A popular trend in the USA is avoiding gluten. There is this belief that eating foods containing gluten may contribute to weight gain as well as a list of ailments. Some books claim that gluten-laden grains are the culprits that underlie chronic health problems. Every major change in our diet also carries a possibility of unforeseen risks. What are we to believe?
Gluten is a general name given to proteins found in certain grain products, including wheat and its derivatives. The hybridization that led to the production of modern bread wheat enabled the creation of a product with high amounts of the gluten complex. This made modern bread wheat the worst gluten offender. Gluten acts as a glue that holds food together. It affects the elasticity of dough made from these grains and gives a chewy texture to products made from the dough. Gluten is also used as an additive in foods that have low protein levels or no protein at all. Also it is used in vegetarian recipes that lack animal products to increase the firmness of the texture of the finished product.
Gliadin and glutelin are two proteins that make up gluten. They are attached to starch in the endosperm of grain. When gluten enters the digestive system, the proteins are broken down into peptide chains made of amino acids. These chains are the source of gluten sensitivity in some people and result in an array of symptoms. It may also lead to celiac disease. Celiac disease is an autoimmune disorder of genetic origin and is also a chronic inflammatory condition.
Celiac disease typically results in injury to the mucosal lining of the small intestine in response to the consumption of gluten. It is more common in non-Hispanic Caucasians and rare in minority groups. The parts of the small intestine that are injured by gluten ingestion are the villi. These are the small finger-like projections that line the tract and promote nutrient absorption. When the villi are damaged, nutrients can’t be absorbed properly. Gluten triggers an abnormal immune reaction. The diagnosis of celiac disease is based on clinical symptoms. The symptoms differ between children and adults. The common symptoms in children are:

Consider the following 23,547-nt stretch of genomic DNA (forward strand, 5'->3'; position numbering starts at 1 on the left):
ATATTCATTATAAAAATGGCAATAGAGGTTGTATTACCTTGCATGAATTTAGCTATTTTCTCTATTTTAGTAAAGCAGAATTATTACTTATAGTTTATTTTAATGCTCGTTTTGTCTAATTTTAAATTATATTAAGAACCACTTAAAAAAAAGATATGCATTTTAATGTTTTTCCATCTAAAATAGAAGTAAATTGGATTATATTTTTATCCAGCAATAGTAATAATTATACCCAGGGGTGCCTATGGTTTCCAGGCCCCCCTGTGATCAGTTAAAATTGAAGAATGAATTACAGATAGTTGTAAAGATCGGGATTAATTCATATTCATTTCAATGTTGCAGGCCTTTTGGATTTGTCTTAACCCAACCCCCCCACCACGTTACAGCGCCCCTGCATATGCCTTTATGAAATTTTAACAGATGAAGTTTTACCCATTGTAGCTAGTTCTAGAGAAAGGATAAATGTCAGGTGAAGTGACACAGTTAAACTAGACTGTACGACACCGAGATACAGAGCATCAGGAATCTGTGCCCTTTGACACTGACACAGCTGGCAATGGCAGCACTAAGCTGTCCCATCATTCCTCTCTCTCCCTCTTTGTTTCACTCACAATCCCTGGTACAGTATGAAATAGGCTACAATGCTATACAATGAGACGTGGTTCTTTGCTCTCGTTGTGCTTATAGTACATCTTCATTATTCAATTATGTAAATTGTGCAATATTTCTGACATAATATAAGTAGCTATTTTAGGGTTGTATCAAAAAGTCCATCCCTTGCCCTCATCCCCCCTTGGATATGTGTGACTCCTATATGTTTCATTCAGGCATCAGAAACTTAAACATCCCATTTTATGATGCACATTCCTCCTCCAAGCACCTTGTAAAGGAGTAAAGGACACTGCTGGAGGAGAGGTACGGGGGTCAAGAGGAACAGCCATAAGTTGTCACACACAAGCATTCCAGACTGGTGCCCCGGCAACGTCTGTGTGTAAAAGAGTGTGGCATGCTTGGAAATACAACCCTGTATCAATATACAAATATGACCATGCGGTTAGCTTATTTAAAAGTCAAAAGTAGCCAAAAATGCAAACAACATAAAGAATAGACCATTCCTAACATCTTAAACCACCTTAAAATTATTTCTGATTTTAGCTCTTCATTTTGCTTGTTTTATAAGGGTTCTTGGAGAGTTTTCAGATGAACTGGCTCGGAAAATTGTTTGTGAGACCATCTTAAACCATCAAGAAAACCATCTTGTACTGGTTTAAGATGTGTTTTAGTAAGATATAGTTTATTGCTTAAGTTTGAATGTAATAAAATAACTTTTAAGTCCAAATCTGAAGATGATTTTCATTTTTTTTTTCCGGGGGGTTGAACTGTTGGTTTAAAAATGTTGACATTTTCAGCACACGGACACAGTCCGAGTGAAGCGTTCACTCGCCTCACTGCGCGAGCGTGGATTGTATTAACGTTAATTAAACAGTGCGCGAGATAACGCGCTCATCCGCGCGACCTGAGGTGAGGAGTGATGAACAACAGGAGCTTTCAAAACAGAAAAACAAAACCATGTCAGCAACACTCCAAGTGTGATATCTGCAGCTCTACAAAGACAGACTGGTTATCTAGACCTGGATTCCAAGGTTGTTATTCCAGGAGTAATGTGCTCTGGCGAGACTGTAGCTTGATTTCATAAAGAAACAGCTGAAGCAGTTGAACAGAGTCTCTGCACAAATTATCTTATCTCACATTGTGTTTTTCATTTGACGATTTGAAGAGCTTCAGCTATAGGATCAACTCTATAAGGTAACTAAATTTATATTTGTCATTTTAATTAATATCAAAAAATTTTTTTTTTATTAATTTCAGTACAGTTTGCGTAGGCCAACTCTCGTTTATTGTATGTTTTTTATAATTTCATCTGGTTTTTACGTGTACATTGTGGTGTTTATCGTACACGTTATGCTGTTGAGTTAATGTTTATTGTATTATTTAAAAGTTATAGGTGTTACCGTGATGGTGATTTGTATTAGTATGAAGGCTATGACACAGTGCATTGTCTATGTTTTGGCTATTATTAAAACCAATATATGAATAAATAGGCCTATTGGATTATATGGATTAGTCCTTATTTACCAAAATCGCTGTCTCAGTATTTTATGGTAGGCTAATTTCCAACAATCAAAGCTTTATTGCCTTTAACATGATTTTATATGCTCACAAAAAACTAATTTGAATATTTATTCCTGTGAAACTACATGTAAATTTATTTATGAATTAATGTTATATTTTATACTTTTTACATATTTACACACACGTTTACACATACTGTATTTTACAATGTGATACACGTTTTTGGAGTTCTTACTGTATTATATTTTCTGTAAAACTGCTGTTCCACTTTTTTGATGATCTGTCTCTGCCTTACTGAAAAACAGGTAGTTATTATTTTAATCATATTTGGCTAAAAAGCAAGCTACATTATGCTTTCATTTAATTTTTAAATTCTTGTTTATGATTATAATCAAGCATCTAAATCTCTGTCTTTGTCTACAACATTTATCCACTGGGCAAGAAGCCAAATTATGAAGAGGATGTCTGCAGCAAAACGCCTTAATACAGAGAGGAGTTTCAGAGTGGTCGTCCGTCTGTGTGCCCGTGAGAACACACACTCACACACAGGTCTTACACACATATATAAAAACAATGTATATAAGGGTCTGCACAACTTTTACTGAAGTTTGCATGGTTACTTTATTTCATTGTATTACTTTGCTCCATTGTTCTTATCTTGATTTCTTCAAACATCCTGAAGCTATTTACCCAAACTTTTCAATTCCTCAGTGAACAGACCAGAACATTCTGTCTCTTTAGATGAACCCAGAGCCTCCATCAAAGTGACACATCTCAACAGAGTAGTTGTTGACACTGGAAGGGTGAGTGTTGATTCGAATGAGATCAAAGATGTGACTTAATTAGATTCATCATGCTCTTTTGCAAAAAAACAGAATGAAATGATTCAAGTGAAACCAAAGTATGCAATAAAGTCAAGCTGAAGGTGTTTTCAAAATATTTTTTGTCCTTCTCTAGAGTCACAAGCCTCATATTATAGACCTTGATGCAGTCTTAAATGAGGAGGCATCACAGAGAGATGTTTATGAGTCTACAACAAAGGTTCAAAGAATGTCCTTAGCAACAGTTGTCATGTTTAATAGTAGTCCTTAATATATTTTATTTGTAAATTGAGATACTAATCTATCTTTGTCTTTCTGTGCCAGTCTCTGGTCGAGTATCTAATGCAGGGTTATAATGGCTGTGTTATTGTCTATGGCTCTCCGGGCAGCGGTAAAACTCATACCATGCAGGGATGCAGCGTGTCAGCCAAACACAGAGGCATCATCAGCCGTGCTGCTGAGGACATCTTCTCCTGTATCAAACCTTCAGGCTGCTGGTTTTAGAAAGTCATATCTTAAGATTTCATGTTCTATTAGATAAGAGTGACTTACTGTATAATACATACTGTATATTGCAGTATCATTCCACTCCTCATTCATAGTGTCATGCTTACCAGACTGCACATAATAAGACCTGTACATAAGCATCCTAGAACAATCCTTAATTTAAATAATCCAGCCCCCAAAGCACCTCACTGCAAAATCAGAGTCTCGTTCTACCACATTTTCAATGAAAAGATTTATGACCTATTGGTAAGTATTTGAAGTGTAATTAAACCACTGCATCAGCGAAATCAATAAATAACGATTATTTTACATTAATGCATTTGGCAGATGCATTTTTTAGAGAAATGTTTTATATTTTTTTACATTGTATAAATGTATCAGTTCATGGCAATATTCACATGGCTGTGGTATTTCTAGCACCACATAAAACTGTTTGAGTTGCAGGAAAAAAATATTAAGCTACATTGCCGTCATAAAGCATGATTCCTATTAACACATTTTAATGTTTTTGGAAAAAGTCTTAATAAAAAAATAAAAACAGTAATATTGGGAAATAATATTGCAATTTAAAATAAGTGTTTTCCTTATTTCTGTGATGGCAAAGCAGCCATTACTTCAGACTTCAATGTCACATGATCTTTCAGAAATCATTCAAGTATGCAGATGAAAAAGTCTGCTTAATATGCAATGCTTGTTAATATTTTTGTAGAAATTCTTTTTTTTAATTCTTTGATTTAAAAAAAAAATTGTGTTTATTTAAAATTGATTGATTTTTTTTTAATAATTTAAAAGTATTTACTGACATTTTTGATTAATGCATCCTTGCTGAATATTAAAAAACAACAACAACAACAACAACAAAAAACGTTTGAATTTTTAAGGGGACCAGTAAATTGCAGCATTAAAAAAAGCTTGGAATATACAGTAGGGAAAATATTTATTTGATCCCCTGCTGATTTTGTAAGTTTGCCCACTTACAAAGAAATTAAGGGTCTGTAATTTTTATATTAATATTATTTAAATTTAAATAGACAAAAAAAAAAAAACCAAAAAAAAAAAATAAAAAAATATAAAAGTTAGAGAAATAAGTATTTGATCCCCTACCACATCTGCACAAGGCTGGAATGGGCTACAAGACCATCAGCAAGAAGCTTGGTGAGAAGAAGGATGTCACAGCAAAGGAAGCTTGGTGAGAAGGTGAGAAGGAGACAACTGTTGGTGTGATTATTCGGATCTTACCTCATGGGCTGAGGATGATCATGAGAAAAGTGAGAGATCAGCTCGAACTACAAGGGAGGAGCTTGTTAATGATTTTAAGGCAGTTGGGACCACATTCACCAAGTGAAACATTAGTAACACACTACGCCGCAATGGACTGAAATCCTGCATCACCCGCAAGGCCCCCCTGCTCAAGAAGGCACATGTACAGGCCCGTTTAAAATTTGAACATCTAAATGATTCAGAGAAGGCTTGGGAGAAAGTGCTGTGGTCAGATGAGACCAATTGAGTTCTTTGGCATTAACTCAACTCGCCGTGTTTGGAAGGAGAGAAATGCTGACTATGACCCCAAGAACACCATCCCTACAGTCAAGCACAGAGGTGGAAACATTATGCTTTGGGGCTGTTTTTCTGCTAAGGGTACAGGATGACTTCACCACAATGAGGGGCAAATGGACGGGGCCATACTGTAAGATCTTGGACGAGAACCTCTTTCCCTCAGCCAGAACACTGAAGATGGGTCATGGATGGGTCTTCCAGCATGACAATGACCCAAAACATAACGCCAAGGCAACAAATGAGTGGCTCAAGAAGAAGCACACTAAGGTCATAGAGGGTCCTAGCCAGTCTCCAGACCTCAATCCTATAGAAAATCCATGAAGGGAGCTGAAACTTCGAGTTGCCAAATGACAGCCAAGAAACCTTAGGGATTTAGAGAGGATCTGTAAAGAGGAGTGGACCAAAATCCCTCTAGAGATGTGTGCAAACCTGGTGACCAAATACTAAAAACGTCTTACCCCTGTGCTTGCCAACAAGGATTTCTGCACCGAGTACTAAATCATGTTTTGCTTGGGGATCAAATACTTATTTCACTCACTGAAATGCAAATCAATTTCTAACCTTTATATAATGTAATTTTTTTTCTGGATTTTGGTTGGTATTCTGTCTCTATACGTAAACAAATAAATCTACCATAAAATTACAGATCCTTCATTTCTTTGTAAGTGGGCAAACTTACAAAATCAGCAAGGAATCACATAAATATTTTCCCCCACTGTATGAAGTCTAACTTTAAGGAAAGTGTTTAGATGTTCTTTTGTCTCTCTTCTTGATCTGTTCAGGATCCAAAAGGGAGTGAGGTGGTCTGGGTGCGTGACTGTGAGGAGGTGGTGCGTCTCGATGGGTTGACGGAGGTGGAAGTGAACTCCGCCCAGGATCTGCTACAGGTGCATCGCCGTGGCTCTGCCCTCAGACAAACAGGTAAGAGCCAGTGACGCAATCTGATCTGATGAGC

- stomach pain and bloating
- chronic diarrhea
- foul-smelling, pale stools
- weight loss
- irritable and behavior issues
- delayed growth and puberty
- short stature
- failure to thrive
- dental enamel defect in permanent teeth
The symptoms in adults are:
- unexplained iron-deficiency anemia
- bone or joint pain
- bone loss/ osteoporosis
- tingling numbness in hands and feet
- skipped menstrual cycles
- infertility or recurrent miscarriages
- canker sores in mouth
- itchy skin rash
- brain fog
- depression or anxiety
Blood tests can lead to an early diagnosis. At the present time, a gluten-free diet is the only treatment for celiac disease. Some people have trouble sticking to the diet. Alternative treatments are being explored. Three drugs are currently in development that might prove advantageous in treatment of celiac disease. They are:
- ALVOO3: is a potent digestive enzyme that is capable in breaking down gluten before the immune system reacts to it.
- AT-1001: is a drug designed to cause the body to close the junctions between the intestinal cells.
- Nexvax2: is a vaccine designed to induce a renewed immune system tolerant to gluten.
Individuals with non-celiac gluten sensitivity do not experience damage to the small intestine nor do they demonstrate antibodies to grain proteins as those with celiac disease. By ruling out celiac disease by blood tests, these individuals are considered sensitive to gluten. They may share some of the same symptoms as those with celiac disease, but their symptoms appear hours or days after gluten ingestion.
Maybe we need to go back to basics? For decades, American factories have produced additives to our food, steroids to our meat, gluten to our grains, and who knows what else. In a fast-paced world, we don’t take the time to care or think what we are eating. Obesity and health issues have risen. It’s time we grew our own food and made our own bread. We deserve to be healthy.